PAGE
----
Star Wars #4: In The Shadow of Yavin

Star Wars #4: In the Shadow of Yavin, Part 4

Writer: Brian Wood
Artist: Carlos D’anda
Colorist: Gabe Eltaeb
Letterer: Michael Heisler
Cover Artist: Alex Ross

Star Wars #4 kicks off with some fun as Han and Chewie escape pursuit on Coruscant. There’s wonderful artwork and some winding story threads that pack in a lot in just one issue. It certainly has the faster more intense vibe that’s often mentioned with Star Wars.

Skuldren: I’d like to take a moment to gawk at the cover. Alex Ross has been turning out some pretty nice cover art, but #4 is kind of striking for its composition. It’s not often that we get to see just Darth Vader and Leia together in a picture with no one else. Of course at this moment in time, a father and daughter moment wouldn’t be very friendly. Still, it makes for a cool image that not only looks nice, but makes you stop and think. Some of the best pieces of artwork are the intriguing ones.

The art inside the comic is just as memorable with some more gorgeous coloring from Gabe Eltaeb. The panels just feel alive and glowing with vibrancy. From the lively colors on Coruscant, to the glassy orbs of a Mon Calamari’s eyes, it does a wonderful job of bending the two dimensional barrier. One of the best examples was a small panel showing a flight of TIE interceptors launching from the hangar bay of an Imperial Star Destroyer. The TIE fighters are in crisp detail, but the Star Destroyer in the background is slightly blurred, giving the TIE’s a sense of popping off the page. It worked really nicely.

Storywise, this issue starts off with some fun moments. Han and Chewie flee from security forces and the Imperials, which of course brings some action. But it also features Chewie popping open the top hatch and taking some pot shots at the pursuing TIE fighters. Coupled with Han’s dialog, it was worth a few chuckles. I also like how it tied into Star Wars 1313 with the Falcon flying down a hole into the underlevels of Coruscant.

From there, the story dives into some more starfighter combat. However, it gets a little too jumpy as it goes from Leia being ambushed by Imperials, Luke back with the Rebel Fleet worrying about Leia, Mon Mothma, C-3PO and R2-D2, and a shot of Slave I that doesn’t make any sense. It slows down afterwards as the story shifts over to Vader and Deathstar II. This story shift brings in the introduction of a new character who is actually rather interesting even after just one scene. Standing up to Lord Vader can do that for a character. It’ll be neat to see what the future has in store for Birra Seah. Yet the story goes back to jumpy after that with an abrupt Vader in meditation scene, and finally another does of Leia in starfighter combat as they prepare a torpedo strike. All in all, I thought there was too much bouncing around without enough transition or information for each scene to still make a whole lot of sense. It hurt the story a bit.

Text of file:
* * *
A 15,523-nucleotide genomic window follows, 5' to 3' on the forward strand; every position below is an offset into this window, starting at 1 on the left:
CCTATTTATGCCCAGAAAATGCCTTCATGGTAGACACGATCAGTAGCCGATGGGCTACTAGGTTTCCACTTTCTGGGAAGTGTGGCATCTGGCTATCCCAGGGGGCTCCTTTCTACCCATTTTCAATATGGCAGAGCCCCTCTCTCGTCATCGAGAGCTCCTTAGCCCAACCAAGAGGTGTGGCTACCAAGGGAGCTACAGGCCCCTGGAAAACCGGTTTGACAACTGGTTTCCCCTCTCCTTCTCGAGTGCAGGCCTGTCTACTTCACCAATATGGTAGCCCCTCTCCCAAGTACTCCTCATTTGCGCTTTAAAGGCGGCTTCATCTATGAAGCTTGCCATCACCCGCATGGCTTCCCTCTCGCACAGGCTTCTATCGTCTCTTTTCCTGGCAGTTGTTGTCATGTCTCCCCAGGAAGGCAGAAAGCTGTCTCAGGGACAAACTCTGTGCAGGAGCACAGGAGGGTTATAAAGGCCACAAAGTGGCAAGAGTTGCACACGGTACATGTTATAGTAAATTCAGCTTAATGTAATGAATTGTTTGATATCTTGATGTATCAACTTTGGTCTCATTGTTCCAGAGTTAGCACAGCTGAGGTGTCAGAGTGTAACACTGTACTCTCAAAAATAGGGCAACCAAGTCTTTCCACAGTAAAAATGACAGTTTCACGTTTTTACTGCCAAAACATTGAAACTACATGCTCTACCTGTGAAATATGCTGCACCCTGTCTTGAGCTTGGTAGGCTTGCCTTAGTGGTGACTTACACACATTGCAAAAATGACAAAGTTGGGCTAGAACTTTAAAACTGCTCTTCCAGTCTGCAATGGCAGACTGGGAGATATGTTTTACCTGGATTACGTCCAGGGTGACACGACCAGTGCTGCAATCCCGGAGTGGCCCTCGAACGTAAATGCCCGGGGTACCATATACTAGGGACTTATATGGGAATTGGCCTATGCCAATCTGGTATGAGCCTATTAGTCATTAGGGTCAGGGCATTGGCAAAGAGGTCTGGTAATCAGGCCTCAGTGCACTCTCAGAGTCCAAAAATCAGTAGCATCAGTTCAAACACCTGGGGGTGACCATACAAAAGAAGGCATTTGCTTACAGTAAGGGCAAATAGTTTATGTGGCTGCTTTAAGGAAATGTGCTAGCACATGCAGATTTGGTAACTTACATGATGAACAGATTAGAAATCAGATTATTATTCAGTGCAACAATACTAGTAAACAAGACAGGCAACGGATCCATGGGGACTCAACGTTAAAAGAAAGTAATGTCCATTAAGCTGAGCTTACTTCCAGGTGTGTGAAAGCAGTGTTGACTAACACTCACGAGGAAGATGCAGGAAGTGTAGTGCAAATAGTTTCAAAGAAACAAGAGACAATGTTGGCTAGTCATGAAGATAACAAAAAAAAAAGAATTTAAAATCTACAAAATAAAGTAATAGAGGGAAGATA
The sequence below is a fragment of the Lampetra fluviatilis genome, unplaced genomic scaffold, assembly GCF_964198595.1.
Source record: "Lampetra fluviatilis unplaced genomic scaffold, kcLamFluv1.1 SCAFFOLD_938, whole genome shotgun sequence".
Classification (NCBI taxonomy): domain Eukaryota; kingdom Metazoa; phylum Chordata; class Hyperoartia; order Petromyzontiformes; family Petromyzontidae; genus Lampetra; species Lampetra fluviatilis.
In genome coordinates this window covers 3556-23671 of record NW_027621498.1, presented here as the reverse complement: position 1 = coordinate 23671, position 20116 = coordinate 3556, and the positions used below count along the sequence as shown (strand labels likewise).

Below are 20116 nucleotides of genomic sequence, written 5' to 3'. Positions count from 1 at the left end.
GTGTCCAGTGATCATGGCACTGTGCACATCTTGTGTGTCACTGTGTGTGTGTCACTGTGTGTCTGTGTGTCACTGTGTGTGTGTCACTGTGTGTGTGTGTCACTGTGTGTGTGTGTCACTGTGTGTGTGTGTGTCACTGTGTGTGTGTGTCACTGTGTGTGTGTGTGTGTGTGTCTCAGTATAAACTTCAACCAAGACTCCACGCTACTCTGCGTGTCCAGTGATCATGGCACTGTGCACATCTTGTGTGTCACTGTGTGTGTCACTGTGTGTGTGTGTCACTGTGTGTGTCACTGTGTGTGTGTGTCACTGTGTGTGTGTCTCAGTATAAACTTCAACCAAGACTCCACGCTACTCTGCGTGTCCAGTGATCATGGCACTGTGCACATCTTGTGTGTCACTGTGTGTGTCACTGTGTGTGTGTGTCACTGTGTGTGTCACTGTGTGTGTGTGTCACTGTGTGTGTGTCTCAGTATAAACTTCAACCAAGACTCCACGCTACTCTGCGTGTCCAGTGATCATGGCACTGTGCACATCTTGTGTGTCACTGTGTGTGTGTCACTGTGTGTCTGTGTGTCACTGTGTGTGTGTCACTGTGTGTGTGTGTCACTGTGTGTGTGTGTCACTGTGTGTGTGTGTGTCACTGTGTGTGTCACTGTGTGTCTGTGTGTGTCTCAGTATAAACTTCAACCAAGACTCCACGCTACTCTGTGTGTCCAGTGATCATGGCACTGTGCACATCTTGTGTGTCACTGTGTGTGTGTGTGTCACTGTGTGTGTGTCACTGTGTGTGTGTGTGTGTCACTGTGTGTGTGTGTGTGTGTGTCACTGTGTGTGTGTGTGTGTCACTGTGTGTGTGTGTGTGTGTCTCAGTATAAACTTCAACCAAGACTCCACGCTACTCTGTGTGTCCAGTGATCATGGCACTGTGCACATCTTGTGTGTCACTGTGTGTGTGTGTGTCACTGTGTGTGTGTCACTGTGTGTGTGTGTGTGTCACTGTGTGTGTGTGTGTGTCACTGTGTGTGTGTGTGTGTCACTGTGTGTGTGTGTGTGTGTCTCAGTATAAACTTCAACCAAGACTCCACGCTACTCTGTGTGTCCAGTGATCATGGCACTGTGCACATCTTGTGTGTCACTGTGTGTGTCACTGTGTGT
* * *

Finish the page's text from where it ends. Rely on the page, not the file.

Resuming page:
Geralyn: Remember the main plot, the one about how the rebels need a new home?  The search has pointed to an Imperial spy in the rebellion so Leia’s taken extreme precautions to avoid leaks in their latest search.  Since Obi-Wan makes a ghost-voice appearance to warn Luke before  the scouting mission is fairly underway, we pretty much know there’s going to be another Imperial ambush waiting for them.  If you remember, Luke and Prithi were grounded for annoying Leia, but the really interesting development here is that Prithi hears Obi-Wan’s voice too.  That’s about all we get on that development because the comic makes another one of those abrupt jumps Skuldren’s talking about it.  This time it’s to Threepio and Artoo, and Artoo wants to access some data (most likely for Luke) that he doesn’t have the security clearance for.  Threepio is being annoyingly Threepio and we don’t find out what happens with that either.  Then we jump again to Leia’s group being ambushed by a Imp Star destroyer and Ties.  Back to Luke getting ready to climb in his X-wing and arguing with Threepio.  There is a lot of jumping around in this issue.  Also Vader fries yet another Imperial officer just because.

There’s a lot of mystery going on in this series.  What and who is Prithi and why did she hear Obi-Wan’s voice?  Is Vader taking a new apprentice in the form of Birra Seah, who happens to be strong in the Force?  Why is Boba Fett lurking about?  And why did Mon Mothma have all her calls held?  Curiouser and Curiouser.  It also left me wondering who in the heck are Han and Chewie going to run into next?  And, incidentally, how are they going to escape off of Coruscant?

Even with all the jumping around, abrupt scene changes and where did he come from appearance by Boba Fett, this was still a fun issue.  It definitely ups the intrigue ante of the plot as well as the dire straights the heroes are in.  I’m pretty much expecting Luke to ride to Leia’s rescue in the next issue.  I hope he does just so he can say neener, neener to Leia.  Really, why would you leave your Early Jedi Warning System connection behind?  How many death stars does Luke have to blow up anyway before Leia gets that?

Skuldren: In the end, I rate Star Wars #4 at a four out of five metal bikinis. The artwork was really good, but the story and pacing suffered a little from the confusion and abruptness.

Geralyn: I agree with Skuldren here.  The artwork is great and it’s an interesting story that leaves you eager to find out what’s next.  It does have the Original Trilogy feel to it, but this issue’s jumping around was a little too disconcerting.

Reviewed By: Skuldren and Geralyn for Roqoo Depot.

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